President Recep Tayyip Erdogan has commemorated a significant day in Turkish history when its predecessor state the Ottoman Empire won a remarkable victory against the Allies on March 18, 1915, at the beginning of the Gallipoli Campaign which was aimed at taking the Empire out of World War I by occupying its capital Istanbul.
"Those who do not know [the meaning of] the victory of the Dardanelles and do not understand where and under which conditions and sacrifices it had been achieved could not comprehend the meaning of what we have currently been going through [in our country]," Erdogan declared on Friday morning during the commemorations of the 101th anniversary of the naval victory in the Dardanelles in Turkey’s western Canakkale Province.
"We, as a nation, never fear or shy from battle no matter who or how powerful they [our enemies] are. ... No one can prevent us from writing a new epic as long as we protect our solidarity and brotherhood," Erdogan said, referring to Turkey's current fight against terrorism.
The Allied naval force, consisting of 18 warships reinforced by cruisers and destroyers, moved towards the narrowest point of the Dardanelles Strait in March 1915, following intelligence reports that the Ottoman forts at the Dardanelles were using up their supply of ammunition.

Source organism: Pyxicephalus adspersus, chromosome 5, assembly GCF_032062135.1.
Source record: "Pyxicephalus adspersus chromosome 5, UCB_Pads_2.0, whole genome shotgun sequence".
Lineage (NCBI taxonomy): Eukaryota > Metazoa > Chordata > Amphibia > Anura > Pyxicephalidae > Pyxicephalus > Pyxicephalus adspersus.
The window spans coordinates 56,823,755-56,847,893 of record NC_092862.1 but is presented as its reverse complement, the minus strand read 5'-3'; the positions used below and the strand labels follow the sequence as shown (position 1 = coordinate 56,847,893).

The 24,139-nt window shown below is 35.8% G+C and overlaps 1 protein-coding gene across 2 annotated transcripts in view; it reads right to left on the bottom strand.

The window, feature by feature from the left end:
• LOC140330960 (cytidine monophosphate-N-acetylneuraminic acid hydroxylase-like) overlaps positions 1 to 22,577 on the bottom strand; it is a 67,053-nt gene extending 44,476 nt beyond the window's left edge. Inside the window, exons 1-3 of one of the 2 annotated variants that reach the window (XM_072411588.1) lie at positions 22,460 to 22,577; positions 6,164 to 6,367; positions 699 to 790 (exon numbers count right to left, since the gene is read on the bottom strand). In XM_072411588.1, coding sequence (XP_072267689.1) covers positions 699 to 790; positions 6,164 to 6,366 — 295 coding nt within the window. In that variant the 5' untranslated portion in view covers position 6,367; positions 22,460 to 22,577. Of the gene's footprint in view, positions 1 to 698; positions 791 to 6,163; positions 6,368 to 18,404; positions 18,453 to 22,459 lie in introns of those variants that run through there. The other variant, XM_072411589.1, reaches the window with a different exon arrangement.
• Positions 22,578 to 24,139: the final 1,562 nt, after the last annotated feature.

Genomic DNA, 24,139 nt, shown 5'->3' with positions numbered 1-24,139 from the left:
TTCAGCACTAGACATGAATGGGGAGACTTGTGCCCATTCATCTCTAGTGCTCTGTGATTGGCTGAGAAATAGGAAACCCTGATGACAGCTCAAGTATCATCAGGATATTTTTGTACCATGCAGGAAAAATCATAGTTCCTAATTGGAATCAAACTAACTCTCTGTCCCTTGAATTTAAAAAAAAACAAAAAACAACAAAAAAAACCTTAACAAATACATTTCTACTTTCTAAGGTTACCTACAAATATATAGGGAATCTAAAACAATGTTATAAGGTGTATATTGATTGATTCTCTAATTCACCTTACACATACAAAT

However, the Ottoman minelayer Nusret had previously layed several lines of mines throughout the Straits which critically damaged a number of the Allied battleships. Three allied warships were sunk, killing several hundred of their crews.
The Ottoman artillery kept up constant fire on the Allied ships approaching the Straits which damaged the warships Gaulois, Suffren, Agamemnon and Inflexible, as gunfire from the Allied fleet could not silence the Ottoman batteries along the Dardannells.
British Admiral John de Robeck, who was the commander of the Dardanelles Campaign, lamented on March 18 that "After losing so many ships I shall obviously find myself superseded tomorrow morning."
Eventually, de Robeck was forced to recall the naval expeditionary force in order to save its remaining ships due to unacceptable losses and inclement weather conditions. He had reportedly overseen the gravest naval losses by the Royal Navy since the battle of Trafalgar.
The disastrous Allied attack led British First Lord of Admiralty Winston Churchill - who was the mastermind of the expedition and considered the naval losses as a necessary price - and his supporters to call for a land operation with ground forces in order to clear the Ottoman defences along the Dardanelles.
The Allied naval defeat gave the Ottoman forces a great boost to their morale in the defence of the capital, encouraging them to fight to the end against the Allies.
On April 25, 1915, the Allies launched the largest amphibious attack in the history of warfare thus far on the Gallipoli Peninsula in western Turkey. This also failed catastrophically for the Allies at the price of 86,000 Ottoman soldiers and some 45,000 Allied troops including 10,000 soldiers from Australia and New Zealand.
The Ottoman victory over the Allied forces at Gallipoli became critical in shaping the modern Turkish national identity and the emergence of Republic of Turkey, and was also important in the creation of the national identities of Australia and New Zealand.